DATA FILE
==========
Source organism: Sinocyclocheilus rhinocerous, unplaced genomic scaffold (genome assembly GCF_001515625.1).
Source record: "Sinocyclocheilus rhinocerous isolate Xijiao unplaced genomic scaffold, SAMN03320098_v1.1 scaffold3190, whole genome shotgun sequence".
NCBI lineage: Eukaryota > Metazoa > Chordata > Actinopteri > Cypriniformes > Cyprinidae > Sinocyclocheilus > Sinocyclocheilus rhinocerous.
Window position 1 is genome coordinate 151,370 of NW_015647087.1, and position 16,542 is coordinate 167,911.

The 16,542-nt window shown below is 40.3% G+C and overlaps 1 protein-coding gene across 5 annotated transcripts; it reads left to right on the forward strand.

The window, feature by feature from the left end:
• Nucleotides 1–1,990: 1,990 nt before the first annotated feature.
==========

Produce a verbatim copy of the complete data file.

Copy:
Source organism: Sinocyclocheilus rhinocerous, unplaced genomic scaffold (genome assembly GCF_001515625.1).
Source record: "Sinocyclocheilus rhinocerous isolate Xijiao unplaced genomic scaffold, SAMN03320098_v1.1 scaffold3190, whole genome shotgun sequence".
NCBI lineage: Eukaryota > Metazoa > Chordata > Actinopteri > Cypriniformes > Cyprinidae > Sinocyclocheilus > Sinocyclocheilus rhinocerous.
Window position 1 is genome coordinate 151,370 of NW_015647087.1, and position 16,542 is coordinate 167,911.

The 16,542-nt window shown below is 40.3% G+C and overlaps 1 protein-coding gene across 5 annotated transcripts; it reads left to right on the forward strand.

The window, feature by feature from the left end:
• Nucleotides 1–1,990: 1,990 nt before the first annotated feature.